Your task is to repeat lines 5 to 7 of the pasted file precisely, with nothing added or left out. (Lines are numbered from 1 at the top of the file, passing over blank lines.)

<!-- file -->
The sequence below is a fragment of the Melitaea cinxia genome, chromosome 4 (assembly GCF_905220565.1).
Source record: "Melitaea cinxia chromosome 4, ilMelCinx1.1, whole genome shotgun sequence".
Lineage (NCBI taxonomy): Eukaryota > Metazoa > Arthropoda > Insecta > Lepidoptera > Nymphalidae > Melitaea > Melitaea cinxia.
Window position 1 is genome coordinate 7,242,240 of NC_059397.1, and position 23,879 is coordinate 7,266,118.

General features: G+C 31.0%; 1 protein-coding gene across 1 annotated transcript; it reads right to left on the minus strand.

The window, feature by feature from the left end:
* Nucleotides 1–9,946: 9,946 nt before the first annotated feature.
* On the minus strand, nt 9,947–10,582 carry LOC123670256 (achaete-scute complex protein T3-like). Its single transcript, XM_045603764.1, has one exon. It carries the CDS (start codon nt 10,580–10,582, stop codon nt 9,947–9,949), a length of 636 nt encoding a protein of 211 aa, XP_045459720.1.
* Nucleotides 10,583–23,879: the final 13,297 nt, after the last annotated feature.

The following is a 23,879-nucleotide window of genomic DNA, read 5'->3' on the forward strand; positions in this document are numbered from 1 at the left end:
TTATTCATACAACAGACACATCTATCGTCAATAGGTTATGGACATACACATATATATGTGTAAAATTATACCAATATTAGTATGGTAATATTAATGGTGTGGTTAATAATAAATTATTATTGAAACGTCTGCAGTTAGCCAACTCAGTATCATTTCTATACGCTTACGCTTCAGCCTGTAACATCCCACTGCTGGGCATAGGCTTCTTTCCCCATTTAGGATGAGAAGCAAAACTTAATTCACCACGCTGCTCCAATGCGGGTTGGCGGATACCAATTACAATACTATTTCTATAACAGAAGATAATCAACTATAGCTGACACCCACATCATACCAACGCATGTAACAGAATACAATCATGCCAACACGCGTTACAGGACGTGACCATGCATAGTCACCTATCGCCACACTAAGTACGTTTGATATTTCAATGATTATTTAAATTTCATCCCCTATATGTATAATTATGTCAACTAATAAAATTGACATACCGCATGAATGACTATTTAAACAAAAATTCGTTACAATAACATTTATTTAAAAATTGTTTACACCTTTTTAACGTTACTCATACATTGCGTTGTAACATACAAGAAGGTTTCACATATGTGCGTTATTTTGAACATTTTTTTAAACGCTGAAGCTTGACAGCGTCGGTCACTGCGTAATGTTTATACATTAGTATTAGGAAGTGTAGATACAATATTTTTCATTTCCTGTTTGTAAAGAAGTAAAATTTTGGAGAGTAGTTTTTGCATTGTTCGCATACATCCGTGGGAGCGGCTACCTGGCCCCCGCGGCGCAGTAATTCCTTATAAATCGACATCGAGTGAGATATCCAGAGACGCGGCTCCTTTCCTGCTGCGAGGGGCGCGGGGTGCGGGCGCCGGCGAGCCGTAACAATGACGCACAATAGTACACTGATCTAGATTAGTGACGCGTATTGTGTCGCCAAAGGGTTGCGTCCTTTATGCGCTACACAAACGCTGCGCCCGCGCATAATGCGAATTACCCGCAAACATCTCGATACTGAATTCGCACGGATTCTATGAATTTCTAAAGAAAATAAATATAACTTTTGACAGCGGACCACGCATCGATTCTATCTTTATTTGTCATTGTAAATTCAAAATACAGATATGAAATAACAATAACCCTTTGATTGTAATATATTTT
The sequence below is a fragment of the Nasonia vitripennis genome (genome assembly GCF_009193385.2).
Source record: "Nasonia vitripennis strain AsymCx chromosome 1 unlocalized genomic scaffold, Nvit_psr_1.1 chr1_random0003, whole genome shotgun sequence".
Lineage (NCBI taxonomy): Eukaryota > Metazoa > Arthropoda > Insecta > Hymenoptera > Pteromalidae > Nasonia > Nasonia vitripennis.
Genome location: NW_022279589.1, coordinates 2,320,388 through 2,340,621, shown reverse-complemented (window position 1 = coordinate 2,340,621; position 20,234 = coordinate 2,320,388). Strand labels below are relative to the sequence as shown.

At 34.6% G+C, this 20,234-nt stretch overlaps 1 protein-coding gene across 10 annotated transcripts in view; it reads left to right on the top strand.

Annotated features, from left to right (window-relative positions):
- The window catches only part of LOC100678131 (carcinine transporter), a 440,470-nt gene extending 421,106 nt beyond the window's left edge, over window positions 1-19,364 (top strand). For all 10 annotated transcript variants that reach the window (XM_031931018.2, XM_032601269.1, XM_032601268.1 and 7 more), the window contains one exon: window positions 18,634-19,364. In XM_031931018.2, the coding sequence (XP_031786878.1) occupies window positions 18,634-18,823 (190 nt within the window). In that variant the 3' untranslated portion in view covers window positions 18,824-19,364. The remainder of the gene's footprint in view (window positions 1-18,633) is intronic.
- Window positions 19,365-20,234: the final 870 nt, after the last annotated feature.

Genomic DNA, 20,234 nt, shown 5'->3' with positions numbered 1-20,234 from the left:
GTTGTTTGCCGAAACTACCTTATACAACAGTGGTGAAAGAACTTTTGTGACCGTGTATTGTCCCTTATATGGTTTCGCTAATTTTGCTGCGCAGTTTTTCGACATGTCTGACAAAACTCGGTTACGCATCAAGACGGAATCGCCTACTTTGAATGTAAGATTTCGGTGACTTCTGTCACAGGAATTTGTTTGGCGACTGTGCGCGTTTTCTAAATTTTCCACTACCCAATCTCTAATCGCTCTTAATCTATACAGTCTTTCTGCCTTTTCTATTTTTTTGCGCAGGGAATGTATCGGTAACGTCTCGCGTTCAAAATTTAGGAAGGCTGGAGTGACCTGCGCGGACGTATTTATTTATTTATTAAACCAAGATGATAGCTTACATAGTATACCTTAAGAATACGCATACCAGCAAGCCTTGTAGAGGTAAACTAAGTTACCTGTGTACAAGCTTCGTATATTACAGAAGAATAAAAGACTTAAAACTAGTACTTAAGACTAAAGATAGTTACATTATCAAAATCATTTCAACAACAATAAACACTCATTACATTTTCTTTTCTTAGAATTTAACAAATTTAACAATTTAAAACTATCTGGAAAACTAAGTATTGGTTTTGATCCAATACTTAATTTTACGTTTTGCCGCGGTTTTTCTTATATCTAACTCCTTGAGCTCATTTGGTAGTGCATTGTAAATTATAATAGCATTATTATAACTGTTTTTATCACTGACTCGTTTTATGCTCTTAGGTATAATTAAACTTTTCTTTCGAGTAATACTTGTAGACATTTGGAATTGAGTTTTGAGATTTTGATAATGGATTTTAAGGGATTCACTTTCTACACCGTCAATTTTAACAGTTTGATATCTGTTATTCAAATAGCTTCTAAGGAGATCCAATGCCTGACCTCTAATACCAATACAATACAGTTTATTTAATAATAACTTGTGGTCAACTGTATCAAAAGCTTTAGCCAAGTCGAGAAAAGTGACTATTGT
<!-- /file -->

General features: G+C 31.0%; 1 protein-coding gene across 1 annotated transcript; it reads right to left on the minus strand.

The window, feature by feature from the left end:
* Nucleotides 1–9,946: 9,946 nt before the first annotated feature.